CURRENT AMERICAN LIT 254 COURSE OUTCOMES

Course Outline

 

ENGLISH DEPARTMENT

 

COURSE TITLE: Survey of American Literature COURSE HOURS PER WEEK: 4
COURSE NUMBER: English 254 Lecture: 4
COURSE CREDITS: 4 Lec/Lab:
COURSE PREREQUISITES: Lab:

 

COURSE DESCRIPTION:

 

Survey of American Literature is a two-term sequence to acquaint students with representative works of important American writers, literary forms, and significant currents of thought. Primary emphasis is on reading and engaging with the literary materials, with an introduction to practices of literary interpretations. Questions of genre, authorship, aesthetics, and literary movements may be examined in their relationships to social, political, and intellectual movements of the United States. The first term will draw on material from colonial settlement in the Americas through the Civil War period. The second term will include literature from the end of the 19th century to the present.

 

 

 

GENERAL COURSE OUTCOMES:

 

Upon completion of this course, the successful student will be able to: These outcomes will be verified by one or more of the following assessments:
  1. Be able to distinguish between connotation and denotation and demonstrate how the connotative language helps shape major points of a literary text (poem, story, play).
In-class participation, presentations, projects, quizzes, formal and informal writing, in-class discussions, exams.
  1. Demonstrate ability to use interpretive frameworks to investigate contextual meanings of literature.
In-class participation, presentations, projects, quizzes, formal and informal writing, in-class discussions, exams.
  1. Recognize historical and mythological viewpoints and central themes and how these viewpoints establish different worldviews and value systems.
In-class participation, presentations, projects, quizzes, formal and informal writing, in-class discussions, exams.
  1. Understand international influences on the United States, including immigration and power relations between countries.
In-class participation, presentations, projects, quizzes, formal and informal writing, in-class discussions, exams.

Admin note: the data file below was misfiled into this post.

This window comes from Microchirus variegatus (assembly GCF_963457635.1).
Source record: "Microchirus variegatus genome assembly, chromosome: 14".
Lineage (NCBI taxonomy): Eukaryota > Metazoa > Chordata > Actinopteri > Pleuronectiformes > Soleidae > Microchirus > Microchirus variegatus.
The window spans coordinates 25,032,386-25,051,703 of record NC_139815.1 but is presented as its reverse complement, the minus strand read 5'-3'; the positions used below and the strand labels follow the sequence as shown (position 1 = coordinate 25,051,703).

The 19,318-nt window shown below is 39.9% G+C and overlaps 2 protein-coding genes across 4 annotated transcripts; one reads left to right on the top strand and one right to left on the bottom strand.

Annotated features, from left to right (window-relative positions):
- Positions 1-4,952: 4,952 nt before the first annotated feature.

1. Understand the complexity of national issues and their influence on the literature, particularly political, educational, and religious goals, the use of different languages, the establishment of social goals, and legal and economic systems.
  2. Explore how the literature reflects and shapes perceptions of critical social issues such as slavery, treatment of Native Americans, attitudes toward immigrants, and the rights of women.
  3. Consider the role of community in literature, what are considered the center and the margins of community, and the boundaries between groups of people as well as what establishes a sense of belonging.
  4. Appreciate the different ways freedom is defined and established, including rights, choices, and civic order and responsibilities.
  5. Understand oneself better as an American, or a person living in American, and as a human being.
  6. Consider personal identity issues based on race, class, gender, religion, education, and sexual preference, and how those issues are addressed in literature.
  7. Experience different writers’ sense of place, land and a sense of home.
  8. Understand why certain American authors have been included in the literary canon and others excluded, specifically women and ethnic minorities.
  9. Develop an understanding of the major changes in literary genres and style, why certain genres are studied in the academy and others excluded, and why certain stories are repeated each generation in different forms.
In-class participation, presentations, projects, quizzes, formal and informal writing, in-class discussions, exams.

Course outline by major topic

 

  • Realism
  • Naturalism
  • Immigration
  • The American Dream
  • The Frontier
  • Reconstruction
  • Modernism
  • Ethnic literature
  • The Red Scare/Cold War
  • Harlem Renaissance
  • The Civil Rights Movement
  • Protest literature
  • Women’s Movement
  • Post Modernism

 

 

 

CURRENT AMERICAN LIT 253 OUTCOMES

Course Outline

 

ENGLISH DEPARTMENT